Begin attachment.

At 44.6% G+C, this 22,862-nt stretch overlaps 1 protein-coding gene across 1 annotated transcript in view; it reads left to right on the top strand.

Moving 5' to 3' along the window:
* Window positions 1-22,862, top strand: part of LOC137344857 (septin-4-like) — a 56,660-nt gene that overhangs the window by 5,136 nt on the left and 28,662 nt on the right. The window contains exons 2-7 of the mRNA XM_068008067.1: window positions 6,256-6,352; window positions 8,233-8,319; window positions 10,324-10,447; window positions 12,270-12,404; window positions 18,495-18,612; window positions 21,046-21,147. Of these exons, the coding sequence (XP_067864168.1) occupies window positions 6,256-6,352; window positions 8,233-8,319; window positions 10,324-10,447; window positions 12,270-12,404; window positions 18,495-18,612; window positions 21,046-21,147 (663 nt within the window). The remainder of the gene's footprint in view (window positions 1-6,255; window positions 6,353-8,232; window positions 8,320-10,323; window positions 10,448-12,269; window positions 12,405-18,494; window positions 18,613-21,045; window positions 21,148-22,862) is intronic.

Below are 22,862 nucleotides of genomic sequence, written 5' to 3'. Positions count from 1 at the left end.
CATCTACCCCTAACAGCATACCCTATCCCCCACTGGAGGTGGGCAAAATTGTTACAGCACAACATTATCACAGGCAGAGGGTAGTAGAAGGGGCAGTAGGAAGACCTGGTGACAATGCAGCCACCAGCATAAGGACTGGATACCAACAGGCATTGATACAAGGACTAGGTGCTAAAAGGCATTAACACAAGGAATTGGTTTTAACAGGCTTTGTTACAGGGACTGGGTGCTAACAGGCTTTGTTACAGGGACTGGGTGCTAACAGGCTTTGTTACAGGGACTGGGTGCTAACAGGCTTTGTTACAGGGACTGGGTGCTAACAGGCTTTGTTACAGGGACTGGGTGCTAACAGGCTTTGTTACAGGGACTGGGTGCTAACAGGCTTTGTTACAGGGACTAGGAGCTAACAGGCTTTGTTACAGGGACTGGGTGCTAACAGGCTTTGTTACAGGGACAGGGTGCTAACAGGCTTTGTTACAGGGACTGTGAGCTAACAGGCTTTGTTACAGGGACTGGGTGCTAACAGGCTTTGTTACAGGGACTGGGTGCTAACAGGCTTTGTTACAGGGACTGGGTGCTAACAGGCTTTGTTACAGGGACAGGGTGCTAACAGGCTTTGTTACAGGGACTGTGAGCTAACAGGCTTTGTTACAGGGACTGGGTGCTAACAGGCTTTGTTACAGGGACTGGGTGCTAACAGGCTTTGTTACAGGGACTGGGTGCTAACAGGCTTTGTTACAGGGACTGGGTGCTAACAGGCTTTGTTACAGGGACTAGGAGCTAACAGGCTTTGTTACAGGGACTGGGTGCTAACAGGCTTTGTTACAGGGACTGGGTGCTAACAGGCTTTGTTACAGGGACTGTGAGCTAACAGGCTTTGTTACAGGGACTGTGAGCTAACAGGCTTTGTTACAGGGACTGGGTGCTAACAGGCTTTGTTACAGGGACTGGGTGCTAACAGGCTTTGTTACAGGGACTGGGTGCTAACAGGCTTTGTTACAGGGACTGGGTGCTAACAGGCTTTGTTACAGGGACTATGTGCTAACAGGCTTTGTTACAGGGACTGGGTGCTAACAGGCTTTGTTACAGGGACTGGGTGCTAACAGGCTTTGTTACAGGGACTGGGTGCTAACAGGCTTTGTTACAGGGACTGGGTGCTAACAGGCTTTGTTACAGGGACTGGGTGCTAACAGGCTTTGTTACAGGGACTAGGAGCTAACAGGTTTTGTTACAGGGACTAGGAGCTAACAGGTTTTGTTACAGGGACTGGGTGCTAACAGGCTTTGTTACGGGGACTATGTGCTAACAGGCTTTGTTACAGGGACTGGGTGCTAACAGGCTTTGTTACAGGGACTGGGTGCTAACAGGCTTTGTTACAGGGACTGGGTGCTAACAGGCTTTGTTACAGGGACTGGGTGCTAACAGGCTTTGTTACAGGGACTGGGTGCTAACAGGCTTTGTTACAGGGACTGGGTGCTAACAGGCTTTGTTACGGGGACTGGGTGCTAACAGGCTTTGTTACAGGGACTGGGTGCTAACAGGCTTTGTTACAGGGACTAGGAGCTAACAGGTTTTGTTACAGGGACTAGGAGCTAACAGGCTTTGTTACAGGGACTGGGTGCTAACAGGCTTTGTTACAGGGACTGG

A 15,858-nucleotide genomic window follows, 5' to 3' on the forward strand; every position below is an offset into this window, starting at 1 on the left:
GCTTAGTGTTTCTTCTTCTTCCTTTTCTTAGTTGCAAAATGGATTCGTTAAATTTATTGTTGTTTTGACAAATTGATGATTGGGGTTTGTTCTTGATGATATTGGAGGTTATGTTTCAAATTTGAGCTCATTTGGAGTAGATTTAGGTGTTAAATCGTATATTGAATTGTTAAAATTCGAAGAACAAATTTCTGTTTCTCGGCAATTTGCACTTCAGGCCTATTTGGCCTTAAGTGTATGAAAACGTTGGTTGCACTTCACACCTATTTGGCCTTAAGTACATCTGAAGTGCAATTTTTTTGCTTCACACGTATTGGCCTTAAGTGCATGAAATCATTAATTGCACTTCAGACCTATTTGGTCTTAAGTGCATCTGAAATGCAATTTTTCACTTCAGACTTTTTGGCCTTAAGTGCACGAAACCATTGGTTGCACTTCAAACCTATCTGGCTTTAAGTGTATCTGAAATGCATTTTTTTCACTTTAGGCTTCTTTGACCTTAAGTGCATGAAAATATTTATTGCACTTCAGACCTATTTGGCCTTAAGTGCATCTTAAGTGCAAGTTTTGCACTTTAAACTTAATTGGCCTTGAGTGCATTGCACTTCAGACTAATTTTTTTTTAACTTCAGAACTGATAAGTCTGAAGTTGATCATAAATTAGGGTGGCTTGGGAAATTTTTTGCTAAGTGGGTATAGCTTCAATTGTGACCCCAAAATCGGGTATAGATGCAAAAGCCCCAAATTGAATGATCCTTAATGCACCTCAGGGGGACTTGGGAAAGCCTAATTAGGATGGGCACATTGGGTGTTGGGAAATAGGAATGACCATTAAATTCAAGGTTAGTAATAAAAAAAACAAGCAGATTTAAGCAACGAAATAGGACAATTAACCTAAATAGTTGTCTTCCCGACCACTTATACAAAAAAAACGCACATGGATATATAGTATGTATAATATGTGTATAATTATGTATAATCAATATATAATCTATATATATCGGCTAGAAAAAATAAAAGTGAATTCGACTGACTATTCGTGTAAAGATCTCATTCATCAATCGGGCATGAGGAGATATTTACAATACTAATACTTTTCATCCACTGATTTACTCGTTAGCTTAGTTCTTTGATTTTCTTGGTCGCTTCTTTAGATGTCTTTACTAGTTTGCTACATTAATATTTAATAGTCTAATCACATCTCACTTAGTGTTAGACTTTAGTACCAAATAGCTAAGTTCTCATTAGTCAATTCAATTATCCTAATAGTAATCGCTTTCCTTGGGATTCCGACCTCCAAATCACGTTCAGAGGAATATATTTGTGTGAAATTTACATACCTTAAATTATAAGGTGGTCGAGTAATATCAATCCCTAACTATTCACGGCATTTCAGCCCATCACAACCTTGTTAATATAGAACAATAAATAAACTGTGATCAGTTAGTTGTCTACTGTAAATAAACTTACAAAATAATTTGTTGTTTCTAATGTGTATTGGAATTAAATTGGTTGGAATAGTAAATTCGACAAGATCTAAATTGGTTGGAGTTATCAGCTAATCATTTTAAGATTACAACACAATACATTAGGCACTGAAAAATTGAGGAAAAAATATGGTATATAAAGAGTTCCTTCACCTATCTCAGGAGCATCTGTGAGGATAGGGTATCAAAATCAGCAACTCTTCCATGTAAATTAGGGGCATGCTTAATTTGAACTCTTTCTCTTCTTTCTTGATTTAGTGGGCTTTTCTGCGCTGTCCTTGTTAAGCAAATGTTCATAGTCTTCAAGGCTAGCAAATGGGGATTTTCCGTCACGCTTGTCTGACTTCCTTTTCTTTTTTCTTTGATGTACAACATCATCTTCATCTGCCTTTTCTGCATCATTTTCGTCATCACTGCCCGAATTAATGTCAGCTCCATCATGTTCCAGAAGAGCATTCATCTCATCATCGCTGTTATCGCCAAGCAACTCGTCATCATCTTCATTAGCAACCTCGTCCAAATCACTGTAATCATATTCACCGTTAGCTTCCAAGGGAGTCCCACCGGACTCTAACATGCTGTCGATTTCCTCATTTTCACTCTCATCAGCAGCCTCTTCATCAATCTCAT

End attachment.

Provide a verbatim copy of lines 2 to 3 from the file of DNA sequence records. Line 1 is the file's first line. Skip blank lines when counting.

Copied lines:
Moving 5' to 3' along the window:
* Window positions 1-22,862, top strand: part of LOC137344857 (septin-4-like) — a 56,660-nt gene that overhangs the window by 5,136 nt on the left and 28,662 nt on the right. The window contains exons 2-7 of the mRNA XM_068008067.1: window positions 6,256-6,352; window positions 8,233-8,319; window positions 10,324-10,447; window positions 12,270-12,404; window positions 18,495-18,612; window positions 21,046-21,147. Of these exons, the coding sequence (XP_067864168.1) occupies window positions 6,256-6,352; window positions 8,233-8,319; window positions 10,324-10,447; window positions 12,270-12,404; window positions 18,495-18,612; window positions 21,046-21,147 (663 nt within the window). The remainder of the gene's footprint in view (window positions 1-6,255; window positions 6,353-8,232; window positions 8,320-10,323; window positions 10,448-12,269; window positions 12,405-18,494; window positions 18,613-21,045; window positions 21,148-22,862) is intronic.